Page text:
This year promises to be a big year in Queensland politics. In the first half of the year there’s the Brisbane Council elections and a state government election due, and there’s still a small possibility that the current federal government could collapse in the second half of the year.
I know for a fact that at least some Labor operatives believe in promoting the party’s candidates without much mention of Labor when the ALP’s brand is not popular. So I was very interested to see this flyer for the local elections arrive in my mailbox.
This would seem to confirm what many here suspect: that Labor is currently on the nose in the Sunshine State and will likely to thrashed in both the State and local elections, not to mention the federal election due next year.
This trend started a few years ago, when the conservatives came closer to winning office in that state election than the three state elections before it. The following year, Queensland swung hard against Labor federally, delivering the vast majority of seats in the state to the LNP. If it was up to Queensland, Juliar Gillard, Kevin Rudd and the rest of federal Labor would have been relegated to Opposition nearly two years ago.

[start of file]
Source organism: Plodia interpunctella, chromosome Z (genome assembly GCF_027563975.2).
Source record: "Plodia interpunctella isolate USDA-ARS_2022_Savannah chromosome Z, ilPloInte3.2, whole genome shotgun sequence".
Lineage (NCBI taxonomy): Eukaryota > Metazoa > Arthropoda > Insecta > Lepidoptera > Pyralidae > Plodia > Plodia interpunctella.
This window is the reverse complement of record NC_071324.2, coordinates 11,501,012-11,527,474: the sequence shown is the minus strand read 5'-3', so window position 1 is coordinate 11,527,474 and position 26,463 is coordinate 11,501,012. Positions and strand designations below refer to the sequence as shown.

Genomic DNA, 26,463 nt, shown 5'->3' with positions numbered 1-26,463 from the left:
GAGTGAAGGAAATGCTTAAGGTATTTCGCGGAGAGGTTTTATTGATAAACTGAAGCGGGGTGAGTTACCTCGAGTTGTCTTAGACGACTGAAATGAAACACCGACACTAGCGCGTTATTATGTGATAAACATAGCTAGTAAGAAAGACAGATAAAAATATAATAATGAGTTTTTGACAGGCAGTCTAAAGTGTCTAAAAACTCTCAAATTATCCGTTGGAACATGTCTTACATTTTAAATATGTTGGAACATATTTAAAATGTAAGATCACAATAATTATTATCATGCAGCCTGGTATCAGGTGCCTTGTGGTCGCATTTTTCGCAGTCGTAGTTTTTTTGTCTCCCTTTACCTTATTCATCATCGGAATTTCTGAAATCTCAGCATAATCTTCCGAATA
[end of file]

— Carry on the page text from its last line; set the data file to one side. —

That’s not to say of course that Queenslanders are usually ill-disposed to Labor. The ALP has won every election in this state since 1989, and governed for all but two years in that period. And of course, it was the Pineapple State that delivered for Kevin Rudd in 2007 in what was a massive swing towards Labor that year.
In terms of the state election, there’s no doubt that the government’s longevity is one of its biggest electoral problems in spite of the fact that the government hasn’t been too bad. But many voters would still be angry with the fact that Anna Bligh promise not to privatise before the last election, and subsequently did so, in spite of Bligh’s strong performance during the floods. And of course, the electorate is currently in love with Campbell Newman, who is running from Premier from outside the Parliament.
As I said, it’s going to be a big year for politics in the Sunshine State.